Apparently there was extremely bad weather the night of the show. Depending upon which paper you read it was either a gale or a blizzard. In either event the Ogden audience wasn’t daunted by the weather.
“CHIN CHIN” DRAWS GOOD CROWD TO THE ORPHEUM THEATRE
Nov. 27, 1919
“Chin Chin” an oriental fantasy, gorgeous in its investiture and colorful settings attracted a good house in the Orpheum theatre last night, dispute the gale that blew on the outside. There were lots of girls, some beautiful and some just girls, but ensemble they made a good impression as their voices blended harmoniously. The costuming showed discriminating taste — Charles Dillingham’s hand plain enough — and the __??__ went over with a bang, but—- And here’s the fly In the ointment– did you ever go up to a soda fountain and asks for a gin fizz or something like, and when you tasted it found that the dispenser forgot to put in the “fizz,” the drink was flat, you know. Well, that was just the matter with this production of “Chin Chin,” the dispenser forgot to put in the fizz –the seasoning was a little short.
However, on the whole, the show went by good after the f!r«t act, and picked up well just about the time the clown band got going strong.
There is practically no plot to the variegated performance. In the first act there were Aladdin and Violet Bond, a charming young American girl who drops in Pekin in search of a magical lamp, and the action is centered about her adventurer.
Carlton Reiger, well known in Ogden since he first came here with “Mickey” last summer was Aladdin. He joined the show in Denver and despite the short time has been with the show gave a creditable performance. He had a good lead voice and really was one of the shiny spots in the show.
Roy Binder and Walter Wills were the two dashing comedians who did extremely well in their specialities.
Others who carried their parts better than average were Donna Montran as “Goddess of the Lamp,” Neva Larry as “Sen Sen” and Irene McKay as “Fan Tan,” and Ethel Lawrence as the “American Girl.” Both Miss Montran and Miss Lawrence have pleasing voices.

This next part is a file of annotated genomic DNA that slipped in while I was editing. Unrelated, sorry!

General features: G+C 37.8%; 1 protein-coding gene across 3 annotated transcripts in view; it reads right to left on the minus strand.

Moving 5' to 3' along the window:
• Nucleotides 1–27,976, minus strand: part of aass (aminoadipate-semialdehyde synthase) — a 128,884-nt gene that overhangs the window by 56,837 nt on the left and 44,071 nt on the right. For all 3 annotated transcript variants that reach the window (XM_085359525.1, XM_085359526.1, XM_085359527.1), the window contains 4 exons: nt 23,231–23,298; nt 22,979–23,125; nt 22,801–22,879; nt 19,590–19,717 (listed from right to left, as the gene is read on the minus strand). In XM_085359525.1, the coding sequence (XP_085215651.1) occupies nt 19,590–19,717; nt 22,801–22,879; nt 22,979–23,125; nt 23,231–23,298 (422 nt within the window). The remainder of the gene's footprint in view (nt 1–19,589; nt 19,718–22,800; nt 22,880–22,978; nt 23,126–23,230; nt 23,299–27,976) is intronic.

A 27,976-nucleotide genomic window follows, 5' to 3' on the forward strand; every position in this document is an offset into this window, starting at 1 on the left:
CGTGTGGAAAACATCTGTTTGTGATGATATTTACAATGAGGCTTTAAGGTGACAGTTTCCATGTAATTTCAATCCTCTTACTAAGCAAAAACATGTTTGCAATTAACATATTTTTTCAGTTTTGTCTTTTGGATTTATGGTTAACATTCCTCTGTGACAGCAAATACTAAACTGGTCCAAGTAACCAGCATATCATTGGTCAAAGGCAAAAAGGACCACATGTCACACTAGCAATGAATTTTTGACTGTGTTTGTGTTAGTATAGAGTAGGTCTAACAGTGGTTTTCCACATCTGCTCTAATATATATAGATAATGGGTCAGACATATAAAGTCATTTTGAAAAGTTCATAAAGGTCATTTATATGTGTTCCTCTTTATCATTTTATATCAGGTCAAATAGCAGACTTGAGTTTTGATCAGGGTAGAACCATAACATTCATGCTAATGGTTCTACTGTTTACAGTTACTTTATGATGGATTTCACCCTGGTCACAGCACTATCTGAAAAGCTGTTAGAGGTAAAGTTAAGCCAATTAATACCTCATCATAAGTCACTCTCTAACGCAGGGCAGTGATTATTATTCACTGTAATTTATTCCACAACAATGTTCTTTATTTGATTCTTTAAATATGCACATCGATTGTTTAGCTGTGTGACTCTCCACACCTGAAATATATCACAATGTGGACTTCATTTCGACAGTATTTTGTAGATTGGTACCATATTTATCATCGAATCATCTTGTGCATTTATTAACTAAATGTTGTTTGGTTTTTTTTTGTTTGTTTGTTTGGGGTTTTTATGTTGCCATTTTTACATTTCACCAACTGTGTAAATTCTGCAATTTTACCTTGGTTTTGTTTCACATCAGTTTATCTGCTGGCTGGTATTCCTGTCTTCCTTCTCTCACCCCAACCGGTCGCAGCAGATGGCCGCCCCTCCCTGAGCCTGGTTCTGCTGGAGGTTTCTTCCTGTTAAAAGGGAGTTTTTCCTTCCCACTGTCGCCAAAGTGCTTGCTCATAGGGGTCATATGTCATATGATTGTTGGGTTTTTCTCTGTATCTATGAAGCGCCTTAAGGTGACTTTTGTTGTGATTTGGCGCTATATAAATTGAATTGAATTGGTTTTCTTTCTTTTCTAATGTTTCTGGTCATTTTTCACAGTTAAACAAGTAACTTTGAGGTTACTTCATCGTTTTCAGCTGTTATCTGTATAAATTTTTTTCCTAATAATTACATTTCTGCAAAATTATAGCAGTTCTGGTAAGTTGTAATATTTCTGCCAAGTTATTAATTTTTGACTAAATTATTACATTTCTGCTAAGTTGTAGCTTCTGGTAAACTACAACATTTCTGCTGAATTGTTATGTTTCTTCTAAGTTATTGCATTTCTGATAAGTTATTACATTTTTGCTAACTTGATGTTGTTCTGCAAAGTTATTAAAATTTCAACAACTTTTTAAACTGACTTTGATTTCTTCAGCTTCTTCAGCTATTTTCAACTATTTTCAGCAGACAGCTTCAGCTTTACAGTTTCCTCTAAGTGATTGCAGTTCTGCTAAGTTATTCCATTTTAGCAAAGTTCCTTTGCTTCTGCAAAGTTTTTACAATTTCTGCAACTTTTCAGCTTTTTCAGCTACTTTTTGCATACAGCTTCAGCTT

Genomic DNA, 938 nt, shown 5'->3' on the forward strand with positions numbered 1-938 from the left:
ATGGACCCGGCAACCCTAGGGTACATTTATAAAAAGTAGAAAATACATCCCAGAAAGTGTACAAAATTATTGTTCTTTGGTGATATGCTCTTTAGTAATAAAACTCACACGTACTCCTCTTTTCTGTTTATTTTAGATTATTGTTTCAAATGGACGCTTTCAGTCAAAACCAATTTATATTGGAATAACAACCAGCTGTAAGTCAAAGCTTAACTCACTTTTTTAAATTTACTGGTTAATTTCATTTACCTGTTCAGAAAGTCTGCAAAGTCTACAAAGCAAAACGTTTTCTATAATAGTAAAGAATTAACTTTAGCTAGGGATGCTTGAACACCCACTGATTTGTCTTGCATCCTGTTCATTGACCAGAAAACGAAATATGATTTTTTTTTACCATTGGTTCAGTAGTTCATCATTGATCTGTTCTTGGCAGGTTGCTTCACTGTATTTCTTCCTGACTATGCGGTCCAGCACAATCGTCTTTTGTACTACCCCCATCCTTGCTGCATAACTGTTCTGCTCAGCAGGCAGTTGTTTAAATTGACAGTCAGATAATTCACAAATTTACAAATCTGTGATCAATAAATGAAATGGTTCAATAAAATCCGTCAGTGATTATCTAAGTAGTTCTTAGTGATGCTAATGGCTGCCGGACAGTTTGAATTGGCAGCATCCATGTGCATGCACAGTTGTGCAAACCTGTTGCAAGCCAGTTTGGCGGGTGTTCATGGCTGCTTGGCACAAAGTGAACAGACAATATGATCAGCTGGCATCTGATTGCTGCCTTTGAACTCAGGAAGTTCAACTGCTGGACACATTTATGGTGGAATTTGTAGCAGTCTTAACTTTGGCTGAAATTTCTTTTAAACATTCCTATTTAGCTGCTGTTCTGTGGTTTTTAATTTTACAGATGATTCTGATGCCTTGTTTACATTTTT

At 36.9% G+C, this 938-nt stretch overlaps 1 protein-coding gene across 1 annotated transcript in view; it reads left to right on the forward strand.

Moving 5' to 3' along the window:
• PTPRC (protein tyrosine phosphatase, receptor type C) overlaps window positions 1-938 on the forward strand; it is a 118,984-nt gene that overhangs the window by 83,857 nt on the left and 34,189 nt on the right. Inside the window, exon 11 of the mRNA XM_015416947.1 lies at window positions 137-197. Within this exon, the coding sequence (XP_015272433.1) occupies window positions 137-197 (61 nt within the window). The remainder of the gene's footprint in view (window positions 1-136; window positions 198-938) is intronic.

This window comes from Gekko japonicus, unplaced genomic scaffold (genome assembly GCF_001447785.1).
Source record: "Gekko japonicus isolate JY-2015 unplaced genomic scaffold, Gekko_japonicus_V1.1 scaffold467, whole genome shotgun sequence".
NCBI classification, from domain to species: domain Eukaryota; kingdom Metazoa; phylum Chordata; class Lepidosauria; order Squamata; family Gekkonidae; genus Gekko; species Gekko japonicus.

The Teddy Bear dance was an Irish number and the clown saxophone band was the hit of the evening.
Popular song hits of the evening were: Violet,” “The Gray Moon,” “Love Moon,” “Go Gar Gig Gang Jur,” and “Good-bye Girl.”
Manager J. P. Goss announces Chaundey Oleoit in “Mascushla” on December 3, his first appearance here in ten years
The Ogden Standard also ran a short review. On Nov 28th they said:
“Chin Chin: Seen by Large Number At Orpheum
Despite a very bad blizzard a large attendance was registered at the Orpheum theatre Wednesday night to witness the performance of the musical melange “Chin Chin.”
Unfortunately, however the production was in now way one to call forth very hearty applause or admiration. Much of the music was very old without being at the same time good enough to be worthy of a long remembrance. The costumes and srake [?] settings were fairly attractive. The singing and acting, with one or two exceptions, were not on high grade.
Roy Binder and Walter Wills were the principal comedians and in most of their work did well.
Carlton Reiger, who appeared here as soloist at the first production of the moving picture, “Mickey” was not seen to advantage in his part. By far the most amusing and interesting items of the performance were contributed by the Saxophone Sextet, whose number would be a considerable headliner by itself on any vaudeville bill.
In extenuation of a poor performance it is to be borne in mind that the artists were most probably suffering greatly from cold on the stage.
The Orpheum Theater
The Orpheum Theater Courtesy Utah State Historical Society All rights reserved
The Grand Opera House in Ogden, Utah, was build in 1890. It was a Romanesque style building with a seating capacity of 1,600 people. In 1909 its name was changed to the Orpheum Theatre after the Orpheum Theater Circuit which was a chain of vaudeville and theaters. The chain ultimately became the RKO – Radio Keith Orpheum.
In 1928 the theater was renovated with new ventilation and sound; the “Jazz Singer,” the first “talkie” played there in June of 1928.
Seating in the theater continued to get smaller and smaller with each renovation; the Film Daily Yearbook said the theatre’s seating was 1,037 in 1950.
It became exclusively a cinema in the 1940s and operated until 1982. In 1983 it was torn down to provide additional parking for the Ben Lomond Hotel.